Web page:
Built on Acronis’ innovative AnyData Engine technology, Acronis True Image 2015 ensures that all data in a user’s system is completely protected — including email, music files, photos, videos, documents and even browser settings. Everything. On PC and Macs.

But data backup isn’t the only function that’s quick and easy with Acronis True Image 2015. Recovery is simple, too. Now, users have total control over the recovery process and can choose to recover individual files, or the entire system, to any hardware.

Courtney Buchanan's picture

What IT Leaders Can Learn from Facebook's Extreme Data Center Test

Just because a system and its data are backed up doesn't mean the underlying data protection methods will work if something goes wrong. To find out, IT must verify that the systems are in place and function correctly. Facebook recently took that advice to the extreme by shutting down one of its data centers to test how the infrastructure and systems would perform. 

"This is tens of megawatts of power that basically we turned off for an entire day to test how our systems were going to actually respond," Jay Parikh, global head of engineering at Facebook, said at the @Scale Conference in San Francisco. 

The team's motivation for performing the tests was to learn to embrace failure and to react and recovery quickly, Parikh said. 

Marguerite McNeal's picture

4 Data-Driven Skills for the Modern IT Pro

Demand for data-driven insights is insatiable for most companies, and many of them are turning to their information technology departments for guidance. This year 32 percent of companies planned to increase the headcount in their IT departments, according Computerworld’s 2014 Forecast survey.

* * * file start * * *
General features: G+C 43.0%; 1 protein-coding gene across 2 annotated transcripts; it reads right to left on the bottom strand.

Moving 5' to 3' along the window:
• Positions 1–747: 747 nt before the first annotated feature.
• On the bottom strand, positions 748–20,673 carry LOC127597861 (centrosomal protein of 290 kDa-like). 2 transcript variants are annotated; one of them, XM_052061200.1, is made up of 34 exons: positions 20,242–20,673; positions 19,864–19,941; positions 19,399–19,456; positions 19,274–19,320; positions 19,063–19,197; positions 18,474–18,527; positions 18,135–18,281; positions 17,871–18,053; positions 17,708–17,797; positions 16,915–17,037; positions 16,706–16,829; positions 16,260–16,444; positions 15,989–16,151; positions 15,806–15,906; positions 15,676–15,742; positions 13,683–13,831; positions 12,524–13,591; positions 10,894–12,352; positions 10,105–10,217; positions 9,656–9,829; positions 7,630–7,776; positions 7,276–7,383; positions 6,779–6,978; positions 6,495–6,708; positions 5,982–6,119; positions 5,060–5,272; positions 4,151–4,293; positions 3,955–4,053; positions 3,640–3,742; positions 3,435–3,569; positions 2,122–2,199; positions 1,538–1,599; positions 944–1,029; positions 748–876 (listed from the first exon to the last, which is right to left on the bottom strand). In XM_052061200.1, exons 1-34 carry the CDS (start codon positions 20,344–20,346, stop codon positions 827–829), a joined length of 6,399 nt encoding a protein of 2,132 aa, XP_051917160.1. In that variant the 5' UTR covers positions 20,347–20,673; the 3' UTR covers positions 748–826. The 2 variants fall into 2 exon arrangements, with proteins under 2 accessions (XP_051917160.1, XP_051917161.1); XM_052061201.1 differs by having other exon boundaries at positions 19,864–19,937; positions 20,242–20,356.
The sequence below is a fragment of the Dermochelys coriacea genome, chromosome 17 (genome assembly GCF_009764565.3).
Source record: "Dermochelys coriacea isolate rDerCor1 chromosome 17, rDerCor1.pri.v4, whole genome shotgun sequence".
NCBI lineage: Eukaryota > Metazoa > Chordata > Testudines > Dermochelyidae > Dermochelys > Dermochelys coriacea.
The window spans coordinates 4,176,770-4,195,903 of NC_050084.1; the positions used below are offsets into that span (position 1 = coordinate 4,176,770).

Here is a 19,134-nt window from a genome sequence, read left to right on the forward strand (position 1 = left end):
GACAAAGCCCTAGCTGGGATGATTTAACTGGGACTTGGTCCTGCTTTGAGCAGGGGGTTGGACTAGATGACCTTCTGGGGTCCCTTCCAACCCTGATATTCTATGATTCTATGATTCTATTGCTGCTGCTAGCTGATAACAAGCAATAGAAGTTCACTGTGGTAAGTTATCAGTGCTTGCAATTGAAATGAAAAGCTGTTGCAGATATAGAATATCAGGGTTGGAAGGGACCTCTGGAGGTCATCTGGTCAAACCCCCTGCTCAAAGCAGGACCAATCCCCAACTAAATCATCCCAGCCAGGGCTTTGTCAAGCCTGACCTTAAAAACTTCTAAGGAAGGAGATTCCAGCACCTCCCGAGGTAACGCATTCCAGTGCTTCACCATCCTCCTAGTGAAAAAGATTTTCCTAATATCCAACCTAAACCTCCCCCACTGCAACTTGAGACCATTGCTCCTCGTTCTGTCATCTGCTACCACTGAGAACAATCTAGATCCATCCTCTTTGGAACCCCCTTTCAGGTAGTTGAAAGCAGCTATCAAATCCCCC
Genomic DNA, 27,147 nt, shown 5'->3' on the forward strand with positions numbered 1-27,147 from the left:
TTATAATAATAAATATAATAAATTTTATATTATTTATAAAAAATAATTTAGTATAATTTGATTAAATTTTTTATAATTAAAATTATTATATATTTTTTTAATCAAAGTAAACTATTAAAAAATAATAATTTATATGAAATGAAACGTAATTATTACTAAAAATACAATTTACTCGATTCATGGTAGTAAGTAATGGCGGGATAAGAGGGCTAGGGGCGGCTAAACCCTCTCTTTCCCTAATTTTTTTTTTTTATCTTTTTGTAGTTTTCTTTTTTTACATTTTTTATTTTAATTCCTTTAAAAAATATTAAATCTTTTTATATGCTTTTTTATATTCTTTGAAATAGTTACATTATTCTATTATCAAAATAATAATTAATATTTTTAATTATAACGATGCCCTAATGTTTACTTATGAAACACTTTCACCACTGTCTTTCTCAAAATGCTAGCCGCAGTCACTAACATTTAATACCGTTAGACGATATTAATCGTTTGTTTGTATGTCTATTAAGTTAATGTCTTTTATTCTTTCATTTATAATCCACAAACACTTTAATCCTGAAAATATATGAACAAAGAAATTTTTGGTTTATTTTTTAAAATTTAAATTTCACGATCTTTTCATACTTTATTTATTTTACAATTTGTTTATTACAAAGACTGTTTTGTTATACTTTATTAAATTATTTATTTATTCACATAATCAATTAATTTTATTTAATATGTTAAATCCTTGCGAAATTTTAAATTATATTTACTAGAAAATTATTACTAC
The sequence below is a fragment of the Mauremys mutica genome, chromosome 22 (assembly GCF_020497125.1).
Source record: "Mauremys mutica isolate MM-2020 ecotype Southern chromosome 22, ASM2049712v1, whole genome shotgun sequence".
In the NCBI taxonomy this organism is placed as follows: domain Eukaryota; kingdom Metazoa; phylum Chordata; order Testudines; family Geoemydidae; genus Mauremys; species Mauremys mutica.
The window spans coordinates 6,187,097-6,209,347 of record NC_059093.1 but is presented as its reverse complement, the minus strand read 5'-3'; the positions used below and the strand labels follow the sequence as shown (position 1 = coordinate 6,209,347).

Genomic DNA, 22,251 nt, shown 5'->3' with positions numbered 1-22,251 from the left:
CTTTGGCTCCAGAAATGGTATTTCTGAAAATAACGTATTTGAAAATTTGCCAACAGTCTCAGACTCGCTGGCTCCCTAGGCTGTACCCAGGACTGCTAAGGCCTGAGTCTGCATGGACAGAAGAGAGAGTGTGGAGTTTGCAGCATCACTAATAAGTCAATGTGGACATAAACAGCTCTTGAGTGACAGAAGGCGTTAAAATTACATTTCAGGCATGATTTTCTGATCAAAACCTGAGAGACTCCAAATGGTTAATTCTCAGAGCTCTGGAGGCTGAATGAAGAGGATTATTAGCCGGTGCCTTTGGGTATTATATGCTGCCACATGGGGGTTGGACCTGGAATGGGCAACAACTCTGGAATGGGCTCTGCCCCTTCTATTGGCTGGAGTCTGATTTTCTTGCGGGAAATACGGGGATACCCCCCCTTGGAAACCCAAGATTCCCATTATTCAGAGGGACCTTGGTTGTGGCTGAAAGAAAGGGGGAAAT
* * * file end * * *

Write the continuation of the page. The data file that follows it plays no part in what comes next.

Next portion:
Derek Korte's picture

Exposing the Specter of ‘Shadow IT’

These days, consumers are bringing their own devices — and their own apps — to work. Sure, the consumerization of IT is not a new threat, but it’s one that many companies still struggle to contain.

While there are benefits to employees using tools they know and like, experts caution about the security and data protection downsides. Tech Page One writer Scott Koegler offers seven tips to control the “Shadow IT” menace, including:  

Rian Ervin's picture

Spinning Beats: How One DJ Backs Up His Music

A DJ without music makes for a pretty dull concert. For DJ John DeAscentis, that means protecting his valuable collection of high-end music files is a top priority. 

DeAscentis first began experimenting with DJ software his sophomore year of college. He grew up playing instruments, so he was familiar with the basic tenants of music, but Electronic Dance Music (EDM) was a far cry from the guitar and violin.

After graduating, DeAscentis returned home to Boston where he began to play more shows throughout the New England area whenever he could find the time. Slowly, he began to meet other DJs and became a part of the growing EDM scene. As his music library expanded, he started seeking out new backup methods — and new ways to share his music.

The Data

“You know how a lesser-quality video is more grainy?” DeAscentis asks. “It’s the same thing with MP3 files. You want to be using the highest quality you have."